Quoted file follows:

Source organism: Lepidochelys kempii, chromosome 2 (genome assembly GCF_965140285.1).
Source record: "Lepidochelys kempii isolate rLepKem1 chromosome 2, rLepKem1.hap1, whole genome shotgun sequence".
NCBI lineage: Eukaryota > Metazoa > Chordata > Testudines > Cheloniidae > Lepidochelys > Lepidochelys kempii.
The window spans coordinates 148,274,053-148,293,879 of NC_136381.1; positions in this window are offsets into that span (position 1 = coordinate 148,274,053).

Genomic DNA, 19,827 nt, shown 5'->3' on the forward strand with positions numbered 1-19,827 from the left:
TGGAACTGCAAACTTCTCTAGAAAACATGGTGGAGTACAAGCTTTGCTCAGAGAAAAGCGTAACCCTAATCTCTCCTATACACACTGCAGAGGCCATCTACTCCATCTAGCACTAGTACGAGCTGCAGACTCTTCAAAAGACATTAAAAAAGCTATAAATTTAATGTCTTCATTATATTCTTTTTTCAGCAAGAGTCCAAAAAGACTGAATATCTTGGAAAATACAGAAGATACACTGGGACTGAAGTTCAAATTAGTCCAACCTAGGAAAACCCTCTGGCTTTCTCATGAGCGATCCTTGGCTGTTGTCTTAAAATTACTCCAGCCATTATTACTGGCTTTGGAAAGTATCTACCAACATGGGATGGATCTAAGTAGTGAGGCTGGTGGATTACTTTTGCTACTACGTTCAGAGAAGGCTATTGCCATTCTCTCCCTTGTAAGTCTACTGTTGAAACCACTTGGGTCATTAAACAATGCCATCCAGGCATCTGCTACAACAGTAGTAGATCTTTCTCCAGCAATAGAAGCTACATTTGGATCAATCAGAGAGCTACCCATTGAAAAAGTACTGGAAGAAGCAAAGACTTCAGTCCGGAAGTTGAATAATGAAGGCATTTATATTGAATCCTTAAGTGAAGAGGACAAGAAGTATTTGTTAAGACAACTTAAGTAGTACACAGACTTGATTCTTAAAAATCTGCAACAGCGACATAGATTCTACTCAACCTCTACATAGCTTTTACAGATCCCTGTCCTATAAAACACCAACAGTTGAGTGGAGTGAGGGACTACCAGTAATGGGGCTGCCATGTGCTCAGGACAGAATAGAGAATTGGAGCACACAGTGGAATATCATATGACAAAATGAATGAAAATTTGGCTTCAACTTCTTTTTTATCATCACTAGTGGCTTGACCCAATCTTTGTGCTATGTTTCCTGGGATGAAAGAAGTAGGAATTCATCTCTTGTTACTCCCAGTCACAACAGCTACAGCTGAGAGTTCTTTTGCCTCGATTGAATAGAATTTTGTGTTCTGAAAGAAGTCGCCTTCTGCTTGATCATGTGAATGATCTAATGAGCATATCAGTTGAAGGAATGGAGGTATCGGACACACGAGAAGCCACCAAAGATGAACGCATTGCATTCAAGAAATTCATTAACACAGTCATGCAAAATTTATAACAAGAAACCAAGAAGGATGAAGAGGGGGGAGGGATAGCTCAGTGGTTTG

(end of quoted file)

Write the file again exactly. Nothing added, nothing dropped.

Source organism: Lepidochelys kempii, chromosome 2 (genome assembly GCF_965140285.1).
Source record: "Lepidochelys kempii isolate rLepKem1 chromosome 2, rLepKem1.hap1, whole genome shotgun sequence".
NCBI lineage: Eukaryota > Metazoa > Chordata > Testudines > Cheloniidae > Lepidochelys > Lepidochelys kempii.
The window spans coordinates 148,274,053-148,293,879 of NC_136381.1; positions in this window are offsets into that span (position 1 = coordinate 148,274,053).

Genomic DNA, 19,827 nt, shown 5'->3' on the forward strand with positions numbered 1-19,827 from the left:
TGGAACTGCAAACTTCTCTAGAAAACATGGTGGAGTACAAGCTTTGCTCAGAGAAAAGCGTAACCCTAATCTCTCCTATACACACTGCAGAGGCCATCTACTCCATCTAGCACTAGTACGAGCTGCAGACTCTTCAAAAGACATTAAAAAAGCTATAAATTTAATGTCTTCATTATATTCTTTTTTCAGCAAGAGTCCAAAAAGACTGAATATCTTGGAAAATACAGAAGATACACTGGGACTGAAGTTCAAATTAGTCCAACCTAGGAAAACCCTCTGGCTTTCTCATGAGCGATCCTTGGCTGTTGTCTTAAAATTACTCCAGCCATTATTACTGGCTTTGGAAAGTATCTACCAACATGGGATGGATCTAAGTAGTGAGGCTGGTGGATTACTTTTGCTACTACGTTCAGAGAAGGCTATTGCCATTCTCTCCCTTGTAAGTCTACTGTTGAAACCACTTGGGTCATTAAACAATGCCATCCAGGCATCTGCTACAACAGTAGTAGATCTTTCTCCAGCAATAGAAGCTACATTTGGATCAATCAGAGAGCTACCCATTGAAAAAGTACTGGAAGAAGCAAAGACTTCAGTCCGGAAGTTGAATAATGAAGGCATTTATATTGAATCCTTAAGTGAAGAGGACAAGAAGTATTTGTTAAGACAACTTAAGTAGTACACAGACTTGATTCTTAAAAATCTGCAACAGCGACATAGATTCTACTCAACCTCTACATAGCTTTTACAGATCCCTGTCCTATAAAACACCAACAGTTGAGTGGAGTGAGGGACTACCAGTAATGGGGCTGCCATGTGCTCAGGACAGAATAGAGAATTGGAGCACACAGTGGAATATCATATGACAAAATGAATGAAAATTTGGCTTCAACTTCTTTTTTATCATCACTAGTGGCTTGACCCAATCTTTGTGCTATGTTTCCTGGGATGAAAGAAGTAGGAATTCATCTCTTGTTACTCCCAGTCACAACAGCTACAGCTGAGAGTTCTTTTGCCTCGATTGAATAGAATTTTGTGTTCTGAAAGAAGTCGCCTTCTGCTTGATCATGTGAATGATCTAATGAGCATATCAGTTGAAGGAATGGAGGTATCGGACACACGAGAAGCCACCAAAGATGAACGCATTGCATTCAAGAAATTCATTAACACAGTCATGCAAAATTTATAACAAGAAACCAAGAAGGATGAAGAGGGGGGAGGGATAGCTCAGTGGTTTG